Now that you know about the potential causes of low platelets, you are probably wondering what options your veterinarian has for treating the causative condition and your dog’s low platelets. Your vet will need to tailor a unique treatment plan to fit your pup’s needs based on the severity of the thrombocytopenia and the underlying cause.
This plan will include:
- Treatment of the underlying disease and/or withdrawal of any potential triggering agents
- General supportive care
- Emergency control of bleeding and/or correction of severe anemia (if needed)
Let’s quickly look at each of those tactics.
Prescribing or withdrawing medications
Your veterinarian may prescribe medications to treat whatever condition he or she has diagnosed your dog with. For example, if an immune-mediated disorder is the cause of the low platelets, the vet may prescribe immunosuppressive drugs to regulate the immune system. Or the vet may use antibiotics to eliminate an infection or chemotherapy medications to target cancer.
On the other hand, if certain medications might be causing the low platelet count, your veterinarian may recommend discontinuing or adjusting those medications to see if your dog’s platelet count improves.
While addressing the underlying cause, your dog may need supportive care. This can include:
- Anti-nausea medications like Cerenia for dogs
- Pain medications
- IV fluids
- Limiting physical activity that might lead to injuries
- Avoiding situations that may lead to bleeding
Dogs with very low platelets can sometimes experience significant enough blood loss that they need a blood transfusion.
Packed red blood cell transfusions are the most common type of blood transfusions performed in veterinary medicine. These transfusions don’t provide any platelets or stop the bleeding. Instead, they are aimed at stabilizing the patient. This buys more time for other treatment options to take effect and improve the platelet count.
Whole blood transfusions are another option to help with anemia and ongoing life-threatening bleeding. While whole blood contains both red blood cells and platelets, the platelets don’t survive for very long in circulation. This means they may temporarily help with severe bleeding, but the effect is short-lived.
Although the original problem was low platelets, veterinarians uncommonly administer platelet transfusions, even in dogs with severe thrombocytopenia. This is the case due to limitations in the availability of effective platelet products for dogs.
What is the prognosis for dogs with low platelet counts?
In general, dogs with low platelet counts can have a range of outcomes. A Cavalier King Charles Spaniel with macrothrombocytopenia has a great prognosis and will suffer no ill effects from a low platelet count.
On the other hand, the prognosis for the rest of the dogs with low platelets will depend on how low the platelet count is, the underlying cause of the low platelet count, and how the individual dog responds to treatment.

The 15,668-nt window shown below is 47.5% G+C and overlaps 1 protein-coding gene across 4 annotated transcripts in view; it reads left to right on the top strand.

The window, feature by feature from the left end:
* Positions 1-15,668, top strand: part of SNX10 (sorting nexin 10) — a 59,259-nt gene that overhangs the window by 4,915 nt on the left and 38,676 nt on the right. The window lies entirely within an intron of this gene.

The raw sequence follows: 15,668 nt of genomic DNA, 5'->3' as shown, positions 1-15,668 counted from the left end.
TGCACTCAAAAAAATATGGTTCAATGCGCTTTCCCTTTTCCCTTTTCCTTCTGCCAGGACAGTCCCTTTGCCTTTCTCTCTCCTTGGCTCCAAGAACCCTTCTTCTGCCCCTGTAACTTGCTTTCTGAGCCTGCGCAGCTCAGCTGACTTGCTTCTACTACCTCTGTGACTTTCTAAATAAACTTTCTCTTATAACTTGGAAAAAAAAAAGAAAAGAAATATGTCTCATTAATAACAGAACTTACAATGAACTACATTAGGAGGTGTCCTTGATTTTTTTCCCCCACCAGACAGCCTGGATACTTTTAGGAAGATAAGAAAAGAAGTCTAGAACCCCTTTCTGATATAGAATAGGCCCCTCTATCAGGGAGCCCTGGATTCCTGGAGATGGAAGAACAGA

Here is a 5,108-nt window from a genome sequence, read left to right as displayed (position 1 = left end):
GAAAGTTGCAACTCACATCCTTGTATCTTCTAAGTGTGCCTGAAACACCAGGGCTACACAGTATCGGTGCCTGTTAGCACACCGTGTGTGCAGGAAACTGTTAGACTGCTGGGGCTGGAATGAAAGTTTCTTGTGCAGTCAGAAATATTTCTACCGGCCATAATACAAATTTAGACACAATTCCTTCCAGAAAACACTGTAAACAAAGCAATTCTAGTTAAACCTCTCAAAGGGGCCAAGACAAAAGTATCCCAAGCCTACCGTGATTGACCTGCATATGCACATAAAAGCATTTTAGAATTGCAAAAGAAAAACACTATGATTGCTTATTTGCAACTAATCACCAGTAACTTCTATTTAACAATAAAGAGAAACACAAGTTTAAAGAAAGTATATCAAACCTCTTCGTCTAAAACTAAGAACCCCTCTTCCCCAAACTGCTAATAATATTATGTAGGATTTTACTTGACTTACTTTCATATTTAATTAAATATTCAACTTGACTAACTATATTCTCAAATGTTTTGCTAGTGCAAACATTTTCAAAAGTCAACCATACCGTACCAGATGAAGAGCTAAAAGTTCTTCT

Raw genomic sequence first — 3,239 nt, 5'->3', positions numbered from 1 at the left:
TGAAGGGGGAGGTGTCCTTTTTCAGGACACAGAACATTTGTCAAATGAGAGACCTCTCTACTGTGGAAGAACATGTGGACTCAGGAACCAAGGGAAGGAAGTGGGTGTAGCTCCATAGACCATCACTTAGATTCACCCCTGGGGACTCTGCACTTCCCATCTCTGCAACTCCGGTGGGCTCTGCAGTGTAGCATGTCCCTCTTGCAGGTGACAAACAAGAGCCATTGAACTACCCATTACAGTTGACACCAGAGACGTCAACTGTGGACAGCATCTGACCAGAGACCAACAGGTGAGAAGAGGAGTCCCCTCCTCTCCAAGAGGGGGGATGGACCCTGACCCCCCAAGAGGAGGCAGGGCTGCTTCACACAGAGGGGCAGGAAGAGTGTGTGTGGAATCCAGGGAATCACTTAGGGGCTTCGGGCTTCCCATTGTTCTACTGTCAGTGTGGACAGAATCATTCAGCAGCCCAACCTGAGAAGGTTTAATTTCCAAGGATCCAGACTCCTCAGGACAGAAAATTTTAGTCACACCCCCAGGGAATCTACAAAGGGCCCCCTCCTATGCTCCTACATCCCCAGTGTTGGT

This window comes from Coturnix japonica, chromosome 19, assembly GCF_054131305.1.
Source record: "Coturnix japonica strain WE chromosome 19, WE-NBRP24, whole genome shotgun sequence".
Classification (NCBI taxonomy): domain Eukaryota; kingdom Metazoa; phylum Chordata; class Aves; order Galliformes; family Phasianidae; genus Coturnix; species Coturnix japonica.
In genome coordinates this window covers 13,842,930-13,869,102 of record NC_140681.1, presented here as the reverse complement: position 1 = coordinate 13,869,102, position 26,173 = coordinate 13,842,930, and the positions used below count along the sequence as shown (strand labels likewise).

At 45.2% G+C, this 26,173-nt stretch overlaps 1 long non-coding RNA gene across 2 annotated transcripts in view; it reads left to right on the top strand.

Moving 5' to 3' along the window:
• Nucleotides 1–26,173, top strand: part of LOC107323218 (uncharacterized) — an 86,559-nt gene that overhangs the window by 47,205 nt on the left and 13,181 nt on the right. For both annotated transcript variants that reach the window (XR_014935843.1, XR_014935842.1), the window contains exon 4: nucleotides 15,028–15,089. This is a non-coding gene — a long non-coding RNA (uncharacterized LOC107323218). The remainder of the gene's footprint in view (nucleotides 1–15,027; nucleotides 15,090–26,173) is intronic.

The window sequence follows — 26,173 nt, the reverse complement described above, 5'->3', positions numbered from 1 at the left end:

If the low platelet count is mild, or even moderate, and there are no significant clinical signs, the prognosis is usually favorable. With appropriate treatment and management of the underlying cause, many dogs can recover fully and lead a normal, healthy life.
However, severe thrombocytopenia, especially when accompanied by significant bleeding or other complications, can be life-threatening. The prognosis becomes more guarded in these cases. And immediate and aggressive treatment is crucial. Dogs with severe thrombocytopenia may require hospitalization and intensive care.
How can you prevent thrombocytopenia in dogs?
With all this talk of the dangers of low platelets, you may be wondering if there is anything you can do to keep your dog safe. Not all cases of thrombocytopenia can be prevented. But there are steps you can take to promote your dog’s overall health and decrease the risk that your dog might be negatively affected by a low platelet count.
Diligent use of flea, tick, and heartworm preventives can help prevent causes of thrombocytopenia like flea and tick-borne diseases or heartworm disease. And routine check-ups with your veterinarian can allow him or her to detect early signs of health issues, including low platelet counts, before your dog is outwardly showing signs of illness.
Work with your veterinarian
Remember, though, that while taking these preventive measures can reduce the risk of low platelet counts, some factors are just beyond your control. If you do notice any unusual symptoms or signs of illness in your dog, the most important thing you can do is to promptly consult your veterinarian for guidance.
The sooner you detect the problem the better, which is why I always recommend dog parents doing a weekly at-home examination of their dogs. You can learn the basics in my article on the 5-Minute Dog Wellness Scan. Or for a more in-depth explanation (complete with videos), check out my master course, Dr. Buzby’s Tip-To-Tail Health Scan™.
Luckily, with early diagnosis (thanks in part to you recognizing the problem or bringing your dog in for regular wellness visits) and prompt treatment, many dogs with low platelet counts have an excellent chance of recovering and living a normal, healthy life. Hopefully if your dog has low platelets, the vet will be able to find and treat the cause easily. And your dear canine companion will be on the road to recovery before you know it.
Has your dog ever been diagnosed with low platelets in dogs?
Please feel free to share his or her story below.